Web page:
To demonstrate parallel focusing, we prepared multiple light sources; the input waveguide was divided into four branches through bend-waveguide splitters . The same parabolic taper was arranged at the end of each branch. The pitch of the four branches was 7 µm, and the slab length was 50 or 100 µm. Light was incident on the PC (PC-A in this case) with the optimized interface. Figures 6(a) and 6(b) show SEM pictures of the device and a streak image of the propagating light at λ=1.30 µm. The image of each light source is formed at a symmetrical position inside the PC. The focal spot widths and focal lengths are approximately uniform and constant over the wavelength range from 1.265–1.300 µm. Ray tracing and FDTD simulations agree with these experimental results, as shown in Figs. 6(c) and 6(d), respectively. We have used the parallel focusing to construct a compact wavelength demultiplexer consisting of a PC superprism (serving as a diffraction grating) and a PC lens (serving as a condenser lens) . The combination of parallel focusing and refocusing allows a parallel optical coupler between the waveguides and other optical devices.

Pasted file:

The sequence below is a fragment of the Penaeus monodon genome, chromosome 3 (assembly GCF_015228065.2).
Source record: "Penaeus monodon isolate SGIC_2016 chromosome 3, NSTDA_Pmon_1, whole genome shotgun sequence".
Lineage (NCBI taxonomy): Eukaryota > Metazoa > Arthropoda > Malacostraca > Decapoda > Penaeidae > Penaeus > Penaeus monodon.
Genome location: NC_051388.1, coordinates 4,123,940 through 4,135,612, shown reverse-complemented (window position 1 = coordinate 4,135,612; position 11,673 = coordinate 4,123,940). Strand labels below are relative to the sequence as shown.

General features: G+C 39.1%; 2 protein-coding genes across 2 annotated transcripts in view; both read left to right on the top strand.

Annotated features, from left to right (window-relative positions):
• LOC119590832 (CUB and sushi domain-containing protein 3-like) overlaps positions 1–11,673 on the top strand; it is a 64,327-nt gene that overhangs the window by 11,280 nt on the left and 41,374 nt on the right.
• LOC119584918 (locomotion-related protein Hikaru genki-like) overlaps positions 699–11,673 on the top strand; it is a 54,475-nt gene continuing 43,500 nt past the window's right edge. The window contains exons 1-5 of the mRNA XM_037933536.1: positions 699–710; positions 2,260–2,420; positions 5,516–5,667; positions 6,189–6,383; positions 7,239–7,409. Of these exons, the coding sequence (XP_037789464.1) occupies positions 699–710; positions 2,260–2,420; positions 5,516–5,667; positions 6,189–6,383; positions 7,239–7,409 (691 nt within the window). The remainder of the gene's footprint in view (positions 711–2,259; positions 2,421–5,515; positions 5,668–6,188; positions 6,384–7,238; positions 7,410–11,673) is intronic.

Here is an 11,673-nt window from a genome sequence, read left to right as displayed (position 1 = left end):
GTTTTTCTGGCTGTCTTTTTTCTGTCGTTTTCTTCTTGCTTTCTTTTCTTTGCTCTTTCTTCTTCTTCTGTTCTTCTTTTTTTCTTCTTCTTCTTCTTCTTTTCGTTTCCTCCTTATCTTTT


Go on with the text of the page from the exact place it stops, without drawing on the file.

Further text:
We have experimentally demonstrated some unique light focusing characteristics of a negative refractive lens based on the anomalous dispersion of a photonic crystal. Light focusing in a single PC was observed at near-infrared wavelengths. Compared with previous work, as the device size is enlarged the light propagation is magnified. From ray tracings, FDTD simulations, and experiments, it has been demonstrated that aberration is the major cause of the expansion of the focal spot to 2.2 µm (4.7a A). To counteract this effect, a composite PC was fabricated, in which two PCs having opposite aberration characteristics were cascaded. It achieved a narrower focal spot width of 1.4 µm (3.0a A), in which the aberration component was suppressed to 0.3 µm. We also demonstrated refocusing outside of the PC as well as parallel focusing, which are consistent with theoretical results. They have application to a compact demultiplexer and a parallel optical coupler. Furthermore, we expect such negative refractive optics to provide more sophisticated functions for in-plane free space optical networks.